Wednesday, August 21, 2013

Tiny fireball exoplanet completes one year in 8.5 hours

Molten sphere could give clues to planetary mass
 
Researchers at the Massachusetts Institute of Technology have discovered a new, Earth-sized exoplanet for which orbiting its star is literally all in a day's work.

The newly discovered planet, dubbed Kepler 78b, completes one full revolution around its star in just 8.5 hours – fast enough that by the time you clock in at the office and clock out again, another solar year will have passed for Kepler 78b.

To achieve this rapid orbital period, the planet revolves around its star at a distance 40 times closer than Mercury is to our sun.

As you can imagine, that means it's hot on Kepler 78b. The MIT astroboffins led by associate professor Josh Winn reckon its surface temperature could reach as high as 3,000 Kelvin, compared to around 700 Kelvin for the hottest parts of Mercury.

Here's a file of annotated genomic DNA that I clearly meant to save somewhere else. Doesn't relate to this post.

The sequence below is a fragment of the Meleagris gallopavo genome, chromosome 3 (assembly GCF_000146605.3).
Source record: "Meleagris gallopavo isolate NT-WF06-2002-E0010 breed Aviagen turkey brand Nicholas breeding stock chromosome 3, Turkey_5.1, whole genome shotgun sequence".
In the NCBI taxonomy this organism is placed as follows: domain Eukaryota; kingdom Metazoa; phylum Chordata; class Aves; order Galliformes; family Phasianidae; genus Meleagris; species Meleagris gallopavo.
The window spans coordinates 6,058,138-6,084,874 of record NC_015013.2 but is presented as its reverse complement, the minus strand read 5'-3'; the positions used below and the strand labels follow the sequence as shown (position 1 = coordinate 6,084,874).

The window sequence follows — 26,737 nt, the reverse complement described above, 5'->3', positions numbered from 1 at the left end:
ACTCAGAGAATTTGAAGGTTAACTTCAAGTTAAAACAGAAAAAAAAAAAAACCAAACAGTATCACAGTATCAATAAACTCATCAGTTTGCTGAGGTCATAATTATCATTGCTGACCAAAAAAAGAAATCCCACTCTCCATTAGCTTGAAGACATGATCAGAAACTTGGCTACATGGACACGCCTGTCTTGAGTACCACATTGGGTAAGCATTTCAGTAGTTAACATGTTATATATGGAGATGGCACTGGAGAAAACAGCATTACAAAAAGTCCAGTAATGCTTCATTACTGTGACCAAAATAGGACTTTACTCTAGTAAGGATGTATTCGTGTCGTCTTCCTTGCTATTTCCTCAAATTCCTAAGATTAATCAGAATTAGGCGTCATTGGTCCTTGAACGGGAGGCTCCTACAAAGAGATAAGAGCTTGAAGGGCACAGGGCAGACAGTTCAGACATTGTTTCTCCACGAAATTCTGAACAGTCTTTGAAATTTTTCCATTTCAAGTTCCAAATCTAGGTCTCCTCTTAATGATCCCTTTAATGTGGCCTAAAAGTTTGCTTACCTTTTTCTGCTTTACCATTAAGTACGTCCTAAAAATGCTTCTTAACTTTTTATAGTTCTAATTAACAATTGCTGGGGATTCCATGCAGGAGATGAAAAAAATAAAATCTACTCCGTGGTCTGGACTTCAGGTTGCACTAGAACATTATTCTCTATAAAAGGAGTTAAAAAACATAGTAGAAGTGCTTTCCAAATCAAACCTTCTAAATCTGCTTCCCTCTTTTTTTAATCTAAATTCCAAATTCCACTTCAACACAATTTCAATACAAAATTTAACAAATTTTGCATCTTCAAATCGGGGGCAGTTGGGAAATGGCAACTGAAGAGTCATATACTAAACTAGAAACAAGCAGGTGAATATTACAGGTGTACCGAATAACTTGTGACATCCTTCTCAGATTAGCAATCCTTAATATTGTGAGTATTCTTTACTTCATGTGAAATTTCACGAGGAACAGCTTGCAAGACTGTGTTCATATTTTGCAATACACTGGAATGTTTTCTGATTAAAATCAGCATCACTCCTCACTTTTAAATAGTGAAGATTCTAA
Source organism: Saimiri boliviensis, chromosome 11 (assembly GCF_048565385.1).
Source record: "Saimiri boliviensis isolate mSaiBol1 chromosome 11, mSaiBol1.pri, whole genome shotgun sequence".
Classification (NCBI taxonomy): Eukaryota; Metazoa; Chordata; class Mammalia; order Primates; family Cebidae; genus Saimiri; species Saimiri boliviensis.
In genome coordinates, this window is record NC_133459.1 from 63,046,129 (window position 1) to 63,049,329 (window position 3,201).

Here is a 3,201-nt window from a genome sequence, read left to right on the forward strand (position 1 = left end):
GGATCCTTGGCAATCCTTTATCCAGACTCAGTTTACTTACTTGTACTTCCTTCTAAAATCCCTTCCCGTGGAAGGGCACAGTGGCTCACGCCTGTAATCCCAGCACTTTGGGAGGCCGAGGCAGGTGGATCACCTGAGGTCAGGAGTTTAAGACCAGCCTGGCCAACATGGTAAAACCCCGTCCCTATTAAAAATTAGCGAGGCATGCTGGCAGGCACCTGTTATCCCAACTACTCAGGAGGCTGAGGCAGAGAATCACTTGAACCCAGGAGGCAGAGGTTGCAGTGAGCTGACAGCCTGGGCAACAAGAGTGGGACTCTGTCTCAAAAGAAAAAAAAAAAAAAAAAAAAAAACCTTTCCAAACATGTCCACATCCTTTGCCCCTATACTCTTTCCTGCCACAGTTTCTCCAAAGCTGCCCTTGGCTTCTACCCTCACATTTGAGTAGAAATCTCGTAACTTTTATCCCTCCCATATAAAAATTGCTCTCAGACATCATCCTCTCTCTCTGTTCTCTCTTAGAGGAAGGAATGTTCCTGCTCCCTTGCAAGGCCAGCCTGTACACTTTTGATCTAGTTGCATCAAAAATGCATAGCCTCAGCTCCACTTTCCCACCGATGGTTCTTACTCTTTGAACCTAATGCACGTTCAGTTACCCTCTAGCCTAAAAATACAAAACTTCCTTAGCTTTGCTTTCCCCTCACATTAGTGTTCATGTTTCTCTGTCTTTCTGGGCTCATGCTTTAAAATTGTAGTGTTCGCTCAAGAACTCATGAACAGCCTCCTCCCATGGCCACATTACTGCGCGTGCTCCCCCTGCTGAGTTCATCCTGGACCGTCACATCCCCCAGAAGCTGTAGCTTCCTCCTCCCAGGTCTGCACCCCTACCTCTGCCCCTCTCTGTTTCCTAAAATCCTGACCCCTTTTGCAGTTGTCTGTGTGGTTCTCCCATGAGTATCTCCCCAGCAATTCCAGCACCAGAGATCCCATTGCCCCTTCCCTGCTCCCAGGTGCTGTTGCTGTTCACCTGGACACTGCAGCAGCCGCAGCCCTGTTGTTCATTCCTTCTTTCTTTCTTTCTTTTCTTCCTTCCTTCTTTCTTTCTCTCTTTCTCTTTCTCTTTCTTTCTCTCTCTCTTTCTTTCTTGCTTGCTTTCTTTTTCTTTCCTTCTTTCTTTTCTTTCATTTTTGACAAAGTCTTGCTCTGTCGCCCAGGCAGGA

But that isn't even the most interesting thing about this newly discovered world. According to a press release from MIT, Kepler 78b marks the first time that scientists have been able to observe light emanating from an exoplanet so small.

Artist's illustration of a planet in very near orbit to its star

For the rest of the story: http://www.theregister.co.uk/2013/08/19/kepler_78b_fast_orbit/

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